The time she thought she had to become who she thought she would be has passed. She can’t fully admit this, because to do so would mean acknowledging the emptiness and meaninglessness of her life. So instead, she throws parties. Every flight of fancy, every enthusiasm and exuberance in which she professes to love life, is surrounded by death or some kind of emptiness. I perceive Clarissa’s adamant insistence that life is wonderful and her manic frenzied outbursts as overcompensation for her true state of mind and her intuition, which she skitters around and never raises to full consciousness, that her life is, rather, one of emptiness and isolation.
And let’s talk about Richard, Clarissa’s slightly shadowy husband. Yet another character who’s come to a certain age and is facing the realization that this is as far as he’ll go, this is it. A practical man, though: he doesn’t appear to think too much about it, but rather accepts his lot and gets on with it. Only through other lenses (Clarissa’s, Peter’s, Lady Bruton’s) do we see him clearly.
But that is true of all of them, isn’t it? And this is Woolf’s genius. The chatter, the gossip, the endless speculation and self-examinations never penetrate the real meaning of things. They, and particularly Clarissa, see, think, feel but do they ever truly understand? Certainly not their own characters, and only partially those of others. And how well do they interpret? Are they even accurate reporters? My sense is no. Not only do they misinterpret, but they see only the surface.
(There is an interesting commentary here on consciousness and especially the subconscious. For her thorough, and no doubt justified dislike of psychiatry, Woolf must have known of Freud and Jung; she is exploring consciousness and unconscious motives here — especially Clarissa’s.)
Woolf is saying that none of us ever see the truth of our own situations, and also that we can’t know the truth about others’. We see, feel, experience and interpret the world through our own lens—one lens—and we are seen, felt, experienced and interpreted by other individuals through theirs. Only in the aggregate, by putting them all together and triangulating them, can we get a glimpse of the real meaning (in this case, the reader becomes the omniscient one). Meaning is a slippery changeling; at any moment, it can slip away in the same way, perhaps, as one’s reason can.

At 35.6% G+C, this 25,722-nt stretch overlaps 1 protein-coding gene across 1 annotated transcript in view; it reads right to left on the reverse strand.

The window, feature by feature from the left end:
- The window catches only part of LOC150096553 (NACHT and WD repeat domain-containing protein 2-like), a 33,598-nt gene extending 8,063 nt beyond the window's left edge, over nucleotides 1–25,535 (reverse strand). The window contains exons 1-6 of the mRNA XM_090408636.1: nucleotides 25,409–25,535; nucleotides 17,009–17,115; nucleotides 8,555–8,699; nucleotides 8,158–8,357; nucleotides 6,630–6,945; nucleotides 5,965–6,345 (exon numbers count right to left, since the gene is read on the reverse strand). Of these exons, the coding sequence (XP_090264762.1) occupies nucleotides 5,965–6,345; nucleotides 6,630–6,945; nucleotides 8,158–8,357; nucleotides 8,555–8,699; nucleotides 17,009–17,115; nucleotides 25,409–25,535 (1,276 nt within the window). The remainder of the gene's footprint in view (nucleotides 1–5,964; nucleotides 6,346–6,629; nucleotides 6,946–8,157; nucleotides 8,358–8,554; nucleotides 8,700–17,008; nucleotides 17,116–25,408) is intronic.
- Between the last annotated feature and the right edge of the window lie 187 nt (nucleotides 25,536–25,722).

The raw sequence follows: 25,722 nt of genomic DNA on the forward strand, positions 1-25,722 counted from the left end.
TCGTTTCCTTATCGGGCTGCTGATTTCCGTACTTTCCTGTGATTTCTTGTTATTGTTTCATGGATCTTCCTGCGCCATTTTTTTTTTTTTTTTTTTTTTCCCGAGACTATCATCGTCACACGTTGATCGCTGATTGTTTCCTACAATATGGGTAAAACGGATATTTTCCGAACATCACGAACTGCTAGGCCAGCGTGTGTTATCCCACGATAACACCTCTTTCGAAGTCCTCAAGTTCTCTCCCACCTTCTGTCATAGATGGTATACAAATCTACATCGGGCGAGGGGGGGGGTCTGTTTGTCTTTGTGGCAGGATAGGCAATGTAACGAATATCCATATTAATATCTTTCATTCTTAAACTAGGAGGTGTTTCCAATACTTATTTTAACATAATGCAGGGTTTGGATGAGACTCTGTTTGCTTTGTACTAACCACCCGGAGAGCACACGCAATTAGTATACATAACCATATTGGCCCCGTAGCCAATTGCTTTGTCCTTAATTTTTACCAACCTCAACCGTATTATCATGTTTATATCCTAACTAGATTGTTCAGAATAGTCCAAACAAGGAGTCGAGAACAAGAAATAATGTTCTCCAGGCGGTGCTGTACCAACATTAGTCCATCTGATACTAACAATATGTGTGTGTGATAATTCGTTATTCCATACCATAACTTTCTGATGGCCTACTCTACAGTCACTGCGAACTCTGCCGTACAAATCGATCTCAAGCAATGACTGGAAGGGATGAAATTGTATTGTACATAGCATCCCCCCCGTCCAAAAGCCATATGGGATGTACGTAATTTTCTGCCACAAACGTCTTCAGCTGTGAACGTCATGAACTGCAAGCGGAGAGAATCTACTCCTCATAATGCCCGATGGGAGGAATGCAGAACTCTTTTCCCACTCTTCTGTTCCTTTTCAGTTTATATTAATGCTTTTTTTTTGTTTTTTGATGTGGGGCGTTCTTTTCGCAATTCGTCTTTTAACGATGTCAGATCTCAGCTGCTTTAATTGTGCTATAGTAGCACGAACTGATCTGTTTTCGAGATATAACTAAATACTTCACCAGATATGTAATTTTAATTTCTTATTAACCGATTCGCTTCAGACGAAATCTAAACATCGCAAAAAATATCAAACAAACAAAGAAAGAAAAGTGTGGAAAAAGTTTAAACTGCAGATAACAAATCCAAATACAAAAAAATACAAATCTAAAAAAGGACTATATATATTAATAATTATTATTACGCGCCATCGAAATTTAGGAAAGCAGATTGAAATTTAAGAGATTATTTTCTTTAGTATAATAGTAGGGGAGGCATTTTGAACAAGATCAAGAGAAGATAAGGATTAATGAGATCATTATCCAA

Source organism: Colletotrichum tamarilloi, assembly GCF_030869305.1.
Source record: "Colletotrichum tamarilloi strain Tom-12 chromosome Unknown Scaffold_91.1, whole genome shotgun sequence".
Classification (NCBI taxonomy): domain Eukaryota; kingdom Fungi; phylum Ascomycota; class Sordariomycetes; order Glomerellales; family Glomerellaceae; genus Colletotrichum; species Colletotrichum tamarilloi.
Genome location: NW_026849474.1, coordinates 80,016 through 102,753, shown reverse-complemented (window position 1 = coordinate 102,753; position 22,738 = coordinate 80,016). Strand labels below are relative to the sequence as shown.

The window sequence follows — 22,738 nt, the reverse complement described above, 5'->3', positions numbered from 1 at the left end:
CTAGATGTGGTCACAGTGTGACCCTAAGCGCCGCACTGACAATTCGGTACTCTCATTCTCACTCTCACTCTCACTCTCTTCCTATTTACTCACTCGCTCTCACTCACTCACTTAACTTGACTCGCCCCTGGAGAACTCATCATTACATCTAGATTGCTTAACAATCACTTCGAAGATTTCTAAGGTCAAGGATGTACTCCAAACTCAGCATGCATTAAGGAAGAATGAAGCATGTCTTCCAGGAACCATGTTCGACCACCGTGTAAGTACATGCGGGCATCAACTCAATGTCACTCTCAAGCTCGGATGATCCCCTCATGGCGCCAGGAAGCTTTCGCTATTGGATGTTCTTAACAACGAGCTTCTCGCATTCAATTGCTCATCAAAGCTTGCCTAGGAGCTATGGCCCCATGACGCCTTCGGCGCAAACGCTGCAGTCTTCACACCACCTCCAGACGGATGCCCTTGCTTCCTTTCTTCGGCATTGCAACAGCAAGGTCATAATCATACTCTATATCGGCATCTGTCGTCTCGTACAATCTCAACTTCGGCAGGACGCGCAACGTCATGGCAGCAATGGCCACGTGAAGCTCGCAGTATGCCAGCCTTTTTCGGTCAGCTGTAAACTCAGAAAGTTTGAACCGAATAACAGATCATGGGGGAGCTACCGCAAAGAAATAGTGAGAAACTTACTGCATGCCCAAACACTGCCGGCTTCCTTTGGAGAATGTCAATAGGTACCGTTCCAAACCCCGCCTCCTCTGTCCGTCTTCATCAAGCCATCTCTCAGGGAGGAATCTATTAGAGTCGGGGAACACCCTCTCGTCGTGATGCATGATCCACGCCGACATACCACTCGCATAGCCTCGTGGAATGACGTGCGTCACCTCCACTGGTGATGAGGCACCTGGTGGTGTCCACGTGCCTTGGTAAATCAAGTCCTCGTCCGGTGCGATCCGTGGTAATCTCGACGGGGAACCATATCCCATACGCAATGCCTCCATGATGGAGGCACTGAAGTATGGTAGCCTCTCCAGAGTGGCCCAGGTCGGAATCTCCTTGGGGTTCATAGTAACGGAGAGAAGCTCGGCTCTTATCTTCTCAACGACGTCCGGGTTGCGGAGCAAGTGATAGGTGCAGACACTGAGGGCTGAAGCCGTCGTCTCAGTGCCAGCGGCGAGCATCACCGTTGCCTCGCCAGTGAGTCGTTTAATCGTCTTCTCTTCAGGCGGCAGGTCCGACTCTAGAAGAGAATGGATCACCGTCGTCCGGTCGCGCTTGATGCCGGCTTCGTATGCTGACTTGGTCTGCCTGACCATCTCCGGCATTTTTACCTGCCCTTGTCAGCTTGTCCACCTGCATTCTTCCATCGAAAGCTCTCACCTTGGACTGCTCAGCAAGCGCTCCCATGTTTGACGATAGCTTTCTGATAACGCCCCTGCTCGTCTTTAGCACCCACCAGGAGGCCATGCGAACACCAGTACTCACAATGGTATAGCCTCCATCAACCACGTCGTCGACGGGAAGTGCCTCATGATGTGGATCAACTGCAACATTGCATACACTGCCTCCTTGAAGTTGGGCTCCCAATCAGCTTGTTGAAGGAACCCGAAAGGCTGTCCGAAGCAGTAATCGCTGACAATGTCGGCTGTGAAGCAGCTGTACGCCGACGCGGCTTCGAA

And now to Septimus: why does Woolf give us Septimus? In addition to being a commentary on the tragic state of psychiatry, the ignorance around mental illness of the time (which of course Woolf knew all too well), the folly of the cures and the hypocritical and harmful “healers,” Septimus is the classic foil: he shows us insanity (oh, and how well does Woolf write it!) so that we can recognize how fragile sanity is; how much a matter of perception, how relative it is, and how thin the line between reason and lack of it. He is also death, in contrast to Clarissa’s life.
I cannot help but feel that all of these characters — including Septimus — are different aspects of one larger character. They exist as a kind of ‘collective unconscious’ and, in that, are emblematic of their society. For the entire country is in transition, and that topic threads through the text: what is Britain to do about India; and what is to become of the stodgy old lords and ladies, dangerously, bumblingly incompetent but still in power? The old must give way to the new, both in personal and political life. The War, like Clarissa’s influenza, may be over, but what’s left is a country and a way of life that is dead. Even though Woolf doesn’t show us, directly, any agents of change within Mrs Dalloway,
she does show us a world, and the people in it, who will be casualties of it.
I reserve the right to alter or even completely delete and rewrite this review as conversation ensues in Virginia Woolf's Library
!! (thank you, Elizabeth, for the thread there!)